I spend my springtime reading Wintergirls

 

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My bedside table has held Wintergirls by Laurie Halse Anderson for the past month. It’s been staring at me accusing me of not reading it and looking all blueish-green and intriguing whilst my procrastination endures. Finally on Saturday I picked it up and it made its way into my world as my weekend entertainment.

The story is about Lia and her friend Cassie, who has died at the beginning of the book, and the story evolves from here as a haunting tale about the haunted. Lia and Cassie were competitive friends, fighting for the right to call themselves the thinnest. Their world proves to be a dangerous game of anorexic and bulimic binge starvation and their families become caught in the tumultuous aftermath.

The most well written parts of the book for me were the parts that were crossed out (the unspoken internal dialogue; the “whoops I did it again- I shouldn’t be thinking this”talk). Read and you’ll see what I mean. It’s like Lia’s unconsciousness and consciousness fight constantly for the right to let go, to eat, to heal, to say what she really thinks. Equally as brutally frustrating is Anderson’s portrayal of Lia’s family who systematically respond as every parent would, but in a completely destructive and totally wrong way. Lia’s disregard for them is brilliant and Anderson captures beautifully their total inability to relate to their starving daughter. The most brilliant part for me was the fact that logically Lia’s family seem to be right in their interpretation of her problems and their desperation for her to seek help, but equally, I wanted Lia to prevail in her rebellion against them, their issues, her issues and her life. In the end, Lia’s salvation rests more upon theirs than they or she would probably have cared to admit. Look out also for the symbology found in the friendship between Lia and Elijah. While Lia must keep herself contained in order to survive, Elijah must remain free, uncomplicated and open.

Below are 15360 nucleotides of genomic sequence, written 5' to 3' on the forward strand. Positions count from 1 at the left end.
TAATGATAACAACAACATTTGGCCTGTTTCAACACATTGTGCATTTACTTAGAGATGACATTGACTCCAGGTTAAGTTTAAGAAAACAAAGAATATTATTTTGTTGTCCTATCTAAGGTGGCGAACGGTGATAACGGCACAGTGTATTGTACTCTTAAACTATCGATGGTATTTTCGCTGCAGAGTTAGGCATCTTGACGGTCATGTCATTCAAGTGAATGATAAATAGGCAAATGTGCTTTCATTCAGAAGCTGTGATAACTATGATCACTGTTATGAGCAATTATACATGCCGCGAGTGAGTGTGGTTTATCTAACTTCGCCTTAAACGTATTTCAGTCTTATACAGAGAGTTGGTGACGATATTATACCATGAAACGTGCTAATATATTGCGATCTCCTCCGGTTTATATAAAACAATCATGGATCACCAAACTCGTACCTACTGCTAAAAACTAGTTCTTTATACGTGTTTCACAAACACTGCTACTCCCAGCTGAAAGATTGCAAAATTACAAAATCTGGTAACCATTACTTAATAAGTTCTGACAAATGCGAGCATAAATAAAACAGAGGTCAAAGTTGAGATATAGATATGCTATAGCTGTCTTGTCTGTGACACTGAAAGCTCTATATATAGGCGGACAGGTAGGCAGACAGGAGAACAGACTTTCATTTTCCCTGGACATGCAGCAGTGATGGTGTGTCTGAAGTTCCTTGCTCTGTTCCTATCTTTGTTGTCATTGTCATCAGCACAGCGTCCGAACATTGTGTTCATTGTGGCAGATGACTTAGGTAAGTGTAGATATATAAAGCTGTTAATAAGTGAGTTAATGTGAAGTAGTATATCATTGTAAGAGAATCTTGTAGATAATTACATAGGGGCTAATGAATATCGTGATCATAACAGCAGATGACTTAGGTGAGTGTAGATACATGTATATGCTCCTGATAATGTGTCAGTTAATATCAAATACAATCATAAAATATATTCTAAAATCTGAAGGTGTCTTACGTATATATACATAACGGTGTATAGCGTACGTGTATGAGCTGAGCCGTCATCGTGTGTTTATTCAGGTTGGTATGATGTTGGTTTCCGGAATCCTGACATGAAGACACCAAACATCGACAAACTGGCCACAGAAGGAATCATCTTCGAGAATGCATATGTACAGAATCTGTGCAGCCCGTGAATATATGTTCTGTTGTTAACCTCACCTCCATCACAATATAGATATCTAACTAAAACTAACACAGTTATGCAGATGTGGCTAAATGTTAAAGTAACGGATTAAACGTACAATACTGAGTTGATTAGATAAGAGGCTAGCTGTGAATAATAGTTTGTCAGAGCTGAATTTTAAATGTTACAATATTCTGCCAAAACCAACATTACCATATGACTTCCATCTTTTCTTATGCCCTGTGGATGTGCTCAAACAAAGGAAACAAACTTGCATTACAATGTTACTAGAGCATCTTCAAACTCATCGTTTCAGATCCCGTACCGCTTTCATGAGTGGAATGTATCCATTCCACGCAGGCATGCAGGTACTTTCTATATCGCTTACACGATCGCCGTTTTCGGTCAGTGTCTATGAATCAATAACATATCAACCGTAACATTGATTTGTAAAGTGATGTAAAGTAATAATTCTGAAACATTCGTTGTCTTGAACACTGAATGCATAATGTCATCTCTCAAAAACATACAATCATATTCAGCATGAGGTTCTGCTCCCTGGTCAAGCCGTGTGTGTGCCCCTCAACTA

I do not know whether or not Anderson has had personal experiences with eating disorders; I certainly cannot make that claim. However, the book (for me) captured Lia’s struggles so very well and I could easily relate to and understand some of the dialogue that may prevail in the minds of those who do struggle with eating (and other) disorders. I think that’s what makes this book such a good and rich story; its realism.

Take a good long gander at this one!

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